Fleeting appearances over the next two days were followed by a whole day with not a sniff but on 31st August the bird was mostly in view for about three hours. For much of this time it took a breather on rocks at Porth Gwidden, where it afforded unbeatable views. Just 24 minutes after launching itself west, it flew close in past Pendeen, nine miles away.
Fast forward two days and sitting on rocks off The Lizard is an exactly plausible when and where for the Brown Booby’s relocation. Therefore, it was no great surprise, but a huge relief to many, that news came through mid-morning on 2nd September that it was happily stationed on a rock at Kynance Cove. Observers on site couldn’t quite believe it themselves when they realised that this looked like a younger, very much different, individual, as indeed it was! Still with juvenile outer primaries and more bluish bill, this was a bird in its second calendar year, while the Carbis Bay individual was a subadult. Fortunately, this second booby proved very accommodating for the four days that followed, meaning that all but the most cursed twitchers were able to experience this new British species. Later in the year, it transpired that on the day the Lizard bird was found, a third individual of this tropical seabird was photographed from a cruise ship off Land’s End!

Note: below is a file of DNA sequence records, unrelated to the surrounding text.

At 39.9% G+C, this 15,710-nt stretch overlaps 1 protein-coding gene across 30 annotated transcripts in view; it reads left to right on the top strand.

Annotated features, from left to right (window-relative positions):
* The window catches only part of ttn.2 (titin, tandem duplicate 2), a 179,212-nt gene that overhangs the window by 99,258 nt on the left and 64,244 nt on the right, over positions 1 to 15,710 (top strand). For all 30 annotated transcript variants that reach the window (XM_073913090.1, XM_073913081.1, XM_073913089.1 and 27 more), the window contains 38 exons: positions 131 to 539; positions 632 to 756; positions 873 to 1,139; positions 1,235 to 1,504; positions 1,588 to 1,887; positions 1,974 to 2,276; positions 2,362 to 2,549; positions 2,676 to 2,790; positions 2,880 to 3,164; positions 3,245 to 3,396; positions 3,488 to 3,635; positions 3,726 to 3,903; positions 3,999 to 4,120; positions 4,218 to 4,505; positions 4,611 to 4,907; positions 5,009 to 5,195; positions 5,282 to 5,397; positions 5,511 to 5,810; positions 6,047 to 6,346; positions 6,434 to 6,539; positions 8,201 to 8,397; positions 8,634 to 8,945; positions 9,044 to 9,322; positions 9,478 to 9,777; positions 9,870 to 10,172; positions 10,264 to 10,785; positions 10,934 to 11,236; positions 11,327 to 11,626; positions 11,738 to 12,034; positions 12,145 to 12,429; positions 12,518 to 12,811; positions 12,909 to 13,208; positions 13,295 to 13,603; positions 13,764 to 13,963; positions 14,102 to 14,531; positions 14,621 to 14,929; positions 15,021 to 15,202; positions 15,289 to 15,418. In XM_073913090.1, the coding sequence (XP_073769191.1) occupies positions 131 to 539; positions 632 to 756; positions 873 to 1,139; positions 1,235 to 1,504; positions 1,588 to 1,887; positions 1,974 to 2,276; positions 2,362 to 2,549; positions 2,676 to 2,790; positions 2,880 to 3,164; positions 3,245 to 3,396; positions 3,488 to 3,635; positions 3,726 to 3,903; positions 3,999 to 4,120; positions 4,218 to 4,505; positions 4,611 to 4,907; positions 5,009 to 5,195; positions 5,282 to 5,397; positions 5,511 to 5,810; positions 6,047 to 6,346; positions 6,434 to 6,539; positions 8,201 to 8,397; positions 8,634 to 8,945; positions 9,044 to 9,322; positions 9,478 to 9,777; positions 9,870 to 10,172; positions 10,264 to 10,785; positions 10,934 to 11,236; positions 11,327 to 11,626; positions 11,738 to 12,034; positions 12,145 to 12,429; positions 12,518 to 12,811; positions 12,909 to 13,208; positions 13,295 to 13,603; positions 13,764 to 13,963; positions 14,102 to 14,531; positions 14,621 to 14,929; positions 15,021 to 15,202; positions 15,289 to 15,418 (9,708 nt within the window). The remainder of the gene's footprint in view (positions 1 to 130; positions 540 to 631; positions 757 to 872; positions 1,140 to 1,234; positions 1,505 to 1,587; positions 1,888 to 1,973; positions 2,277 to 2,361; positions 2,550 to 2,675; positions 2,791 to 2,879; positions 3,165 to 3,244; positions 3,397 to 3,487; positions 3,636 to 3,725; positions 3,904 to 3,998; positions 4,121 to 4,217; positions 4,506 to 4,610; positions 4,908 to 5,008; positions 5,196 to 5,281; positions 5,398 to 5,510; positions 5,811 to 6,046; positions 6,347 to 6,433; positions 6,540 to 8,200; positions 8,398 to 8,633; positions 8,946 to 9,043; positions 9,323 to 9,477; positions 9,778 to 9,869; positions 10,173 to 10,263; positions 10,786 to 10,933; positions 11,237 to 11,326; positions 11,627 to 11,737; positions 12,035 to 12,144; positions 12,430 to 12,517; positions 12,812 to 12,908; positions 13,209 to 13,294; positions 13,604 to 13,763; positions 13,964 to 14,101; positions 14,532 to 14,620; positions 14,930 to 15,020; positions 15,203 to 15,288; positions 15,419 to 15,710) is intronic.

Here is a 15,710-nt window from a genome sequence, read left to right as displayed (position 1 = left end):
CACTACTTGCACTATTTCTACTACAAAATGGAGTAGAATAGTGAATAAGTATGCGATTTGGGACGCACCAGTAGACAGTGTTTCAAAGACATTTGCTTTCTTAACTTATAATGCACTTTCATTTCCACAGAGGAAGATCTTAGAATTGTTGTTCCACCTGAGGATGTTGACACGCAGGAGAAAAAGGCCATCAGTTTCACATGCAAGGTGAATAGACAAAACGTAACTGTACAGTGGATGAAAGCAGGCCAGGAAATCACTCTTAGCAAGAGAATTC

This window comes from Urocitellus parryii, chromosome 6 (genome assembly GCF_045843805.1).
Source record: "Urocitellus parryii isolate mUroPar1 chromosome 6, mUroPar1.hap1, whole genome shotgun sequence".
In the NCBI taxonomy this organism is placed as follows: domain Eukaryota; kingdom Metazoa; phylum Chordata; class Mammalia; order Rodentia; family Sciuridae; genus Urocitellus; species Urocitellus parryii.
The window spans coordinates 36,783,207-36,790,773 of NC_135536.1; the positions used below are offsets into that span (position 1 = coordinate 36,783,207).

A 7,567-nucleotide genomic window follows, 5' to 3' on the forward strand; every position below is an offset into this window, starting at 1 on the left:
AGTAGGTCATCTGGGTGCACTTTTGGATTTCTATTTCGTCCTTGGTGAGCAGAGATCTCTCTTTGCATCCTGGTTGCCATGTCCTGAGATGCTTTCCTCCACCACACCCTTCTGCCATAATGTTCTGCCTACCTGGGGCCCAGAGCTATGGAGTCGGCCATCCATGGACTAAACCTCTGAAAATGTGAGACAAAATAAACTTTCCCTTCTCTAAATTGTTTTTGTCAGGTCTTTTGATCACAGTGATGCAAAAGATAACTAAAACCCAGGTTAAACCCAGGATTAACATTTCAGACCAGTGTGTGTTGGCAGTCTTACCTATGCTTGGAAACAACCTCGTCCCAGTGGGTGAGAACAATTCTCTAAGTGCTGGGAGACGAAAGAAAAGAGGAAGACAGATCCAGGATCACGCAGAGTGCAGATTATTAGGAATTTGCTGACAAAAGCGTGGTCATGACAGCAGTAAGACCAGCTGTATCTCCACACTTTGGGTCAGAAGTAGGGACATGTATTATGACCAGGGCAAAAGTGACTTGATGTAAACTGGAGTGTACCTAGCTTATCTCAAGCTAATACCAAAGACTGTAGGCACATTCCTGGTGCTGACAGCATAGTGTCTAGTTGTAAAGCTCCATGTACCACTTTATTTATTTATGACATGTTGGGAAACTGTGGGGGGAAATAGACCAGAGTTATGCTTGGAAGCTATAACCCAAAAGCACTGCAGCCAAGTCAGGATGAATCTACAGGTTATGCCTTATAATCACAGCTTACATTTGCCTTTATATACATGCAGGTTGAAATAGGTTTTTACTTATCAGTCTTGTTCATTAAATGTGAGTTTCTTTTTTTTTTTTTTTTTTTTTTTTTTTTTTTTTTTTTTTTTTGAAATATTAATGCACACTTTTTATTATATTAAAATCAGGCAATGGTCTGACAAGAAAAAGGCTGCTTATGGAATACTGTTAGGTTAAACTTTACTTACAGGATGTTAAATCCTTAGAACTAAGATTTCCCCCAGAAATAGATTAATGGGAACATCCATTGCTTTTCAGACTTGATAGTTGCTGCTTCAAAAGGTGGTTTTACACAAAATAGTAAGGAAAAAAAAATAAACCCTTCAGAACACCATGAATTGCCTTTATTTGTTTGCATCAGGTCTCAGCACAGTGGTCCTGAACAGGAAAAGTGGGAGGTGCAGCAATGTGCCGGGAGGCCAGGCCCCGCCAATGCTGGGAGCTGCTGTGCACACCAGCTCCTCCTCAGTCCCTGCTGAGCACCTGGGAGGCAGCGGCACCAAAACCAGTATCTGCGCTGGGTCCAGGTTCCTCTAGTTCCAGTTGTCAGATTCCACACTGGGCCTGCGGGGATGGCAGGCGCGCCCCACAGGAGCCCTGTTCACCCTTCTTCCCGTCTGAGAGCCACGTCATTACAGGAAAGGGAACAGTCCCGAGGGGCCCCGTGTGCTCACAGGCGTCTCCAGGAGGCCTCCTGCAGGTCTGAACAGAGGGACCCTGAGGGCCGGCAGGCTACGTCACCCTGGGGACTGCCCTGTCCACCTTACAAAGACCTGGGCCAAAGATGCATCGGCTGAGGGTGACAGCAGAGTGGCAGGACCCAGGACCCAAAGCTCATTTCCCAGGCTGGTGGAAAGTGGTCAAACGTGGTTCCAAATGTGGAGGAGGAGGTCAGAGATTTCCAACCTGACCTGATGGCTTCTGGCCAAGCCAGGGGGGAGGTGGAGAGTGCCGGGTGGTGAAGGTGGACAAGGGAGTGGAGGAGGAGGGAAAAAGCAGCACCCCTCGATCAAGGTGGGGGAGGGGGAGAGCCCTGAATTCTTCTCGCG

Almost lost in all this booby news was Scotland’s first Cliff Swallow over the pier at Milovaig on the Isle of Skye (Highland) on 27th August, the fourth in an incredible run of records since 2016 (there are only 14 British and Irish records in all) and the earliest autumn arrival yet. Indeed, two arrived in Iceland the same day.
Lancashire offered up a controversial wheatear on 1st September, with opinion divided between Eastern Black-eared and Pied for some time. It made up for this by taking up residence all the way through to 16th September and allowing a catalogue of high quality photographs to be taken from all angles. 10 days into its stay, clinching white spots in its mantle feathers were picked out from photographs, an obscure feature sealing the deal as an Eastern Black-eared Wheatear, making it particularly topical as form melanoleuca is in the running an IOC split from Western.